A seven member panel has completed judging the submissions for the 2010 Gray’s Reef Ocean Film Festival scheduled to take place Sept. 17-19 at the Savannah College of Art and Design’s Trustees Theater. More than 90 films were submitted for consideration; 33 were selected for the festival in addition to ten student films. Students from the Savannah College of Art and Design are competing for the Dr. Robert O. Levitt Prize for local emerging film makers.
Several selections focus on the Gulf Coast region, an area of special interest in light of the Deep Water Horizon oil disaster. Filmmaker Jon Bowermester will bring his latest documentary, “SoLa, Louisiana Water Stories’’ to the festival Saturday evening September 18. Bowermester re-cut parts of this look at ocean, culture, economics and survival along the Gulf Coast to provide an-up-to-the minute look at Deep Water Horizon disaster. Two local filmmakers and recent SCAD graduates, Landon Lott and Tim Arnold, bring their personal views of the disaster with their film “Skimming the Surface.’’
Other film highlights include two new ocean issue films from National Geographic and several winners from the 2010 International Wildlife Film Festival. The 2010 Gray’s Reef Ocean Film Festival Judges’ Best Pick film, “Students Saving the Ocean,’’ will be shown twice during the festival. In the film, young students show us all how to “live like we love the ocean.’’ Sunday evening is devoted to student environmental documentaries.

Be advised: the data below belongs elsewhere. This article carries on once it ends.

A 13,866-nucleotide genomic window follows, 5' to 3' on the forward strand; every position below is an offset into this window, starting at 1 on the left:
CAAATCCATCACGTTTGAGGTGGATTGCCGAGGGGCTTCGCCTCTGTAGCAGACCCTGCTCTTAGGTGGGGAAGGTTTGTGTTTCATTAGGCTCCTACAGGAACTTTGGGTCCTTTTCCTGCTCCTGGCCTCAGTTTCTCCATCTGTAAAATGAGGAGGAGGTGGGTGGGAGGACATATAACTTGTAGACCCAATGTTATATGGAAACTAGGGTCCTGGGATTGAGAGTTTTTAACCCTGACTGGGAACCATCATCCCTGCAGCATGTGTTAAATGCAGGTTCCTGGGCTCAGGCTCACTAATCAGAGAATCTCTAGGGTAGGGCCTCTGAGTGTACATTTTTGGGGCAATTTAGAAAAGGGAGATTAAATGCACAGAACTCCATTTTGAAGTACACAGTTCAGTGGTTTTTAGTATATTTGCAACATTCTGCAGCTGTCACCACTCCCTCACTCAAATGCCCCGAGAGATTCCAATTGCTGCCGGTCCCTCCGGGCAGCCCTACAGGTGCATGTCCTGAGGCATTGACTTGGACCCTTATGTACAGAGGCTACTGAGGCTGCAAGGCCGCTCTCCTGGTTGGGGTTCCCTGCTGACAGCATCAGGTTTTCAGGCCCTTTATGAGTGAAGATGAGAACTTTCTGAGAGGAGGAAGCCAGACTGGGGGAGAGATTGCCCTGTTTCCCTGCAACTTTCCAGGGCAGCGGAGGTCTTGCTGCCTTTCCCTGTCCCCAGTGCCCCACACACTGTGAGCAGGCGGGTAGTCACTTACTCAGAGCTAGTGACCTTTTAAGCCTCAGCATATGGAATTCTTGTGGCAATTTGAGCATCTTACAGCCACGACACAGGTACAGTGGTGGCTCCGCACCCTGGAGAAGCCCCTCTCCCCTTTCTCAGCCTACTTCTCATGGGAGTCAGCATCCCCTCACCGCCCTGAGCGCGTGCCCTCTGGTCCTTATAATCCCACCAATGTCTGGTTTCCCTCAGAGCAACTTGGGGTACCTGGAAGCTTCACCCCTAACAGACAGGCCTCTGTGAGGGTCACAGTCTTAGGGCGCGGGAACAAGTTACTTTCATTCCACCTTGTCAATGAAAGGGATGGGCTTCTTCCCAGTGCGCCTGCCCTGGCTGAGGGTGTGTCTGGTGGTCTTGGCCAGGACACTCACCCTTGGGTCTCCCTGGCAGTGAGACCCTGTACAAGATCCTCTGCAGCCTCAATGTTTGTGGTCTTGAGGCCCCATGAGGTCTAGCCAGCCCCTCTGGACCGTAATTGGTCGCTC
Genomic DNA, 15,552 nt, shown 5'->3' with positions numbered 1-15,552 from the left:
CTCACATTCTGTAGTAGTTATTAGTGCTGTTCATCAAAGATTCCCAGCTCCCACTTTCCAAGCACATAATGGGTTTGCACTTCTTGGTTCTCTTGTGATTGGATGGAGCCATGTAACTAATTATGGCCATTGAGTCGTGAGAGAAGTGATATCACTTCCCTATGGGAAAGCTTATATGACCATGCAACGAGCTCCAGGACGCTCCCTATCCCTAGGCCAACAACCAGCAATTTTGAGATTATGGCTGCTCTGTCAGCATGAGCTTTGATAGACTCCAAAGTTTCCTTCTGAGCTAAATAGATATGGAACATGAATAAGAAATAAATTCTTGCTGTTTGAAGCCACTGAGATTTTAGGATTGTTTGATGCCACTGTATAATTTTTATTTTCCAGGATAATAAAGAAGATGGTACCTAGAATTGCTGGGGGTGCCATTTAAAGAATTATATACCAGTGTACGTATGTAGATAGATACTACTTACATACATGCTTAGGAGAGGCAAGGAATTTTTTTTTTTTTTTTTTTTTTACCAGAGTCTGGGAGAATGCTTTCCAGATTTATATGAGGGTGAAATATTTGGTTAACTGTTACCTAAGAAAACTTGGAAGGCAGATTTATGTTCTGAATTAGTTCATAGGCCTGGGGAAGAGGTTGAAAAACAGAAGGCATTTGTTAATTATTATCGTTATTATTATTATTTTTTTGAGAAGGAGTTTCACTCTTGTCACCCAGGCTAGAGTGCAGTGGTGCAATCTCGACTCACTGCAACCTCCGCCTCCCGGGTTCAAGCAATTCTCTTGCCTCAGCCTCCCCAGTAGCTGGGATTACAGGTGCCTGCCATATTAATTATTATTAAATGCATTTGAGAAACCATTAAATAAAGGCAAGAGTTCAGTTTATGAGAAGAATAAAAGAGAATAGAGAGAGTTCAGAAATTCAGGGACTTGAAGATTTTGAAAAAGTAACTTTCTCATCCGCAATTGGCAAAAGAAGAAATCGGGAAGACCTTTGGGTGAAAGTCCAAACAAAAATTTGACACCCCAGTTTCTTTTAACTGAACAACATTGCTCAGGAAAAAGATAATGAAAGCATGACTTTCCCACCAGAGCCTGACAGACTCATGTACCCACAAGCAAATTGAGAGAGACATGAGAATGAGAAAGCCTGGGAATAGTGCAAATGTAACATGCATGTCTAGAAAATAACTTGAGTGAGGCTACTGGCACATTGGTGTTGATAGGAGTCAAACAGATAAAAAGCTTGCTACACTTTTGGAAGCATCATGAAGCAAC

The festival includes a Saturday morning segment devoted to the students of Thunderbolt Elementary Marine Science Academy for their accomplishments in studying marine life. All students are welcome.
Festival film winners include: “Students Saving the Ocean,’’ Judges’ Best Pick and winner of the Call to Action Category; “Witness to Hiroshima,” winner of the Short Film Category; “Cold as Ice’’ and “What’s Down There,’’ joint winners of the Ocean Exploration & Discovery Category and “Wooden Bones” and “Lost on a Reef,’’ joint winners of the Maritime Heritage Category.
Judges included Reed Bohne, Superintendent of the Northeast, Mid-Atlantic and Great Lakes Region of the National Marine Sanctuary Program and former superintendent of Gray’s Reef; John Duren who serves on the boards of the Skidaway Marine Science Foundation and the Coastal Conservation Association of Georgia; Fitz Haile of The Creative Coast Initiative; Karen Grainey, president of Clean Coast; Stephen Hooten of Morgan Stanley Smith Barney; Mary Landers, environmental reporter for the Savannah Morning News; and Michael Sullivan, External Affairs Manager, Skidaway Institute of Oceanography. Staff of the National Geographic Society’s Film and Television unit judges the student film submitted for the Levitt Award.
The Gray’s Reef Ocean Film Festival remains a free festival with the mission to “To educate, inspire and enlighten coastal Georgia residents about the world’s oceans and the issues facing them. We use films to explore the beauty of the sea, the complexity of the marine ecosystem, the creatures that inhabit it, our maritime heritage and humankind’s relationship with the oceans and the environment in a positive, healthy, family-oriented format.”
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